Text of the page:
Introduction to The Glofish
The GloFish (also known as Danio rerio) is a favoured tropical freshwater aquarium fish. It belongs to the Cyprinidae family of fish, under Order Cypriniformes and Class of Actinopterygii. It is also known as the zebrafish and is indigenous to streams of the southeastern Himalayan region.
It is distributed in parts of Burma, Bangladesh, India, Nepal and Pakistan. This particular species occupies canals, slow-moving or stagnant water, ditches, ponds and streams. The GloFish is a crucial vertebrate model organism in scientific research due to its remarkable regenerative capabilities. At present, it is modified by researchers to produce several transgenic danio.
The GloFish has fusiform and a laterally shortened body, with an upward directed mouth. Its eyes are centrally located, and has thin, elongated mandibles with a protruding lower jaw. The body of this Zebrafish consists of a partial lateral line, and two pairs of barbells.
There are five orderly pigmented horizontal blue stripes on the side of the body which, resembles the stripes of a Zebra that extend to the end of the caudal fin. The Anal fin is distinctively striped, with 10-12 branched fin rays.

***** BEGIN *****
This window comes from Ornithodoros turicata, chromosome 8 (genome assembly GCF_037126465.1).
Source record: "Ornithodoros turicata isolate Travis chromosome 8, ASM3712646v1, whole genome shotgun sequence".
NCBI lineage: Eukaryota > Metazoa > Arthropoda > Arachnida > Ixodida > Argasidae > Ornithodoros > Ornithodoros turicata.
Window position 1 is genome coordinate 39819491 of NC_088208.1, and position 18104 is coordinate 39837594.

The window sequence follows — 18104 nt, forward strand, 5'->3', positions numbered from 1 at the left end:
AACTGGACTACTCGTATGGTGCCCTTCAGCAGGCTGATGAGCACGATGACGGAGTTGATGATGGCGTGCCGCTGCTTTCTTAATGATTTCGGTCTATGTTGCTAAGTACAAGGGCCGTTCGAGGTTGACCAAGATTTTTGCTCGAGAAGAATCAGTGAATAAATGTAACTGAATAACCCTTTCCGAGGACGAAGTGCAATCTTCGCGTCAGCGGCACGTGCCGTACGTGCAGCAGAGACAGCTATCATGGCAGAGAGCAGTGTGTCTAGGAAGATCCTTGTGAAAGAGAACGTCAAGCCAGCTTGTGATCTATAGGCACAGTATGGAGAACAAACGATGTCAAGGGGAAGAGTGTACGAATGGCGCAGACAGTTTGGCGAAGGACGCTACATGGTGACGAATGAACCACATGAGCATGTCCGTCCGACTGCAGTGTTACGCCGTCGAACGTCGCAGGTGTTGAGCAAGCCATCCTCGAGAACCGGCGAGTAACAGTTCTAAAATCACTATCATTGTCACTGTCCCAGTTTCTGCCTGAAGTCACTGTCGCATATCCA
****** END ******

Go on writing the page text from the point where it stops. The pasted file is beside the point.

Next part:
It is an omnivore, and in the wild its food primarily consists of algae, vascular plants, insects, spores, invertebrate eggs, a variety of other foods such as worms and crustaceans and also zooplankton. It can also take food from the waters surface as arachnids and terrestrial insects.
In the wild, the GloFish is preyed upon by the common Kingfisher, Indian pond Heron, catfish, snakeheads, freshwater garfish, knifefish and Spiny eels. The zebra fish can grow up to 7.6 cm in length and its life span ranges from 2 to 5 years.
Glofish Care Facts
Scientific Name : Danio rerio
Common Names : Glofish – Starfire Red®, Electric Green®, Sunburst Orange®, Cosmic Blue®, Galactic Purple®, Red Danio, Green Danio, Orange Danio, Blue Danio, Purple Danio
Care Level : Easy, a great choice for freshwater beginners
Lifespan : 2 – 4 years, sometimes up to 5 years
Size : Up to 2 inches (5 cm)
pH : 6.5 – 8
Temperature : 65°F – 75°F (18°C – 24°C)
Water Hardness : 5° to 19° dH,
Origin / Habitat : Glofish are aqua cultured
Glofish Breeding : Glofish breeding is prohibited due to licensing restrictions
Temperament / Behavior : Mostly peaceful when kept in groups of 6 or more with occasional fighting and chasing among the group.
Aquarium Size : 10 gallons or larger for more stable water parameters.
Fish Disease : Freshwater Fish Diseases – in general the Glofish is considered a hardy fish but has been noted to be susceptible to velvet disease, mycobacteriosis and intestinal capillariasis (ref: zfin.org)
Diet / Foods : A good tropical fish flake food rotated with brine shrimp and other fresh foods occasionally.
Gender : Distinguishing male from female when glofish are young can be difficult, however, as adults, females should develop a more pronounced stomach when carrying eggs.
Housing GLOFISH ®